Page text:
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A TALE OF TWO TECHNOLOGIES: HUMAN AGENCY AND IT USAGE

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4 case studies. 22. ORGANIZATIONAL CONTEXT ... Top Gun. OCCUPATION. GENDER. CASE NAME. 25. DATA COLLECTION ... Interpretive case study. Grounded theory guided ... – PowerPoint PPT presentation

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Title: A TALE OF TWO TECHNOLOGIES: HUMAN AGENCY AND IT USAGE


1
A TALE OF TWO TECHNOLOGIES HUMAN AGENCY AND IT
USAGE
Daniel Robey Georgia State University
2
AGENDA
  • Review of Agency-Structure Issues
  • A Temporal Theory of Human Agency
  • Study 1 Mobile Users of Wireless Applications
  • Study 2 Stationary Users of ERP
  • Conclusions and Remaining Issues

3
GIVING CREDIT WHERE CREDIT IS DUE
  • Study 1 Karlene Cousins, Florida International
    University, PhD, 2004.
  • Study 2 Marie-Claude Boudreau, University of
    Georgia, PhD, 2000.

4
PUBLISHED VERSIONS
  • Cousins Robey, Human agency in a wireless
    world patterns of technology use in nomadic
    computing environments, Information and
    Organization, in press.
  • Boudreau Robey, Enacting integrated
    information technology a human agency
    perspective, Organization Science, Jan-Feb 2005.

5
INTERPRETIVE RESEARCH PARADIGM
  • Assumes people create their own subjective
    inter-subjective meanings as they interact with
    the world around them.

Epistemology
Ontology
6
MOTIVATION
  • Explaining the variety of organizational outcomes
    associated with IT
  • Advance the progression from technology-centered
    theory to theories of
  • Human agency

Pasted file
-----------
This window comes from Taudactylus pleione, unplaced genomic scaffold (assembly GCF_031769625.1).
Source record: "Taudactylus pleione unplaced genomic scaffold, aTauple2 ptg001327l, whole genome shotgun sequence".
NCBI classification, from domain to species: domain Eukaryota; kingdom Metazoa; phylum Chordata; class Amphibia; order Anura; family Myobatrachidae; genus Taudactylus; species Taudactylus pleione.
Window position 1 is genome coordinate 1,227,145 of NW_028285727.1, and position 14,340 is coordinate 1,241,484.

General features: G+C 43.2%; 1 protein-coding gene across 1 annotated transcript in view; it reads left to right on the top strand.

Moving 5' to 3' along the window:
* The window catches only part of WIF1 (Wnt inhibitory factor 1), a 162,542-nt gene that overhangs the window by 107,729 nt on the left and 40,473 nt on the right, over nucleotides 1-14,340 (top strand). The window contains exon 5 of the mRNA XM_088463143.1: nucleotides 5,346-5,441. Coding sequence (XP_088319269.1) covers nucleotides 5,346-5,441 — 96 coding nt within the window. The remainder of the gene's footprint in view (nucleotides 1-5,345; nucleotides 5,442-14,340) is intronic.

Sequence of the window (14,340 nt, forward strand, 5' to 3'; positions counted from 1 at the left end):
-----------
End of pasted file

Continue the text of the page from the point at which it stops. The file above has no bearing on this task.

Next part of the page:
• Social interpretation
  • Enactment

7
AGENCY-STRUCTURE ISSUES
  • Agency
  • Humans enact both technologies and structures.
  • Humans appropriate technologies for local
    purposes.
  • Human reinvent and improvise uses of technologies.
  • Structure
  • Social structures constrain human action.
  • Social agendas are inscribed into technologies.
  • Technologies embody structural constraints on
    action.

8
MIDDLE GROUND POSITIONS
  • Structuration Theory
  • Structure and agency operate as a duality.
  • Technologies both constrain and enable human
    action.
  • Technologies are constituted by human agency
    while they constraint/enable human action.
  • Actor Network Theory
  • Strong symmetry between human and technical
    agents (actants).
  • Material agency.

9
AGENCY, STRUCTURE AND TECHNOLOGY
Social Structure
Inscribe
Embody
Constitutes Reproduces
Technology
Enables Constrains
Enact Appropriate
Design Build
Human Agency
10
TEMPORAL THEORY OF HUMAN AGENCY (Emirbayer
Mische, 1998)
  • Actors are simultaneously oriented in the past,
    future and present.
  • Past iterational element
  • Future prospective element
  • Present practical-evaluative element

11
FOCUS ON DILEMMAS
  • In the present, the elements of past and future
    come together along with practical contingencies.
  • Action in the present represents multiple
    influences
  • What I want to do or become
  • What is comfortable and familiar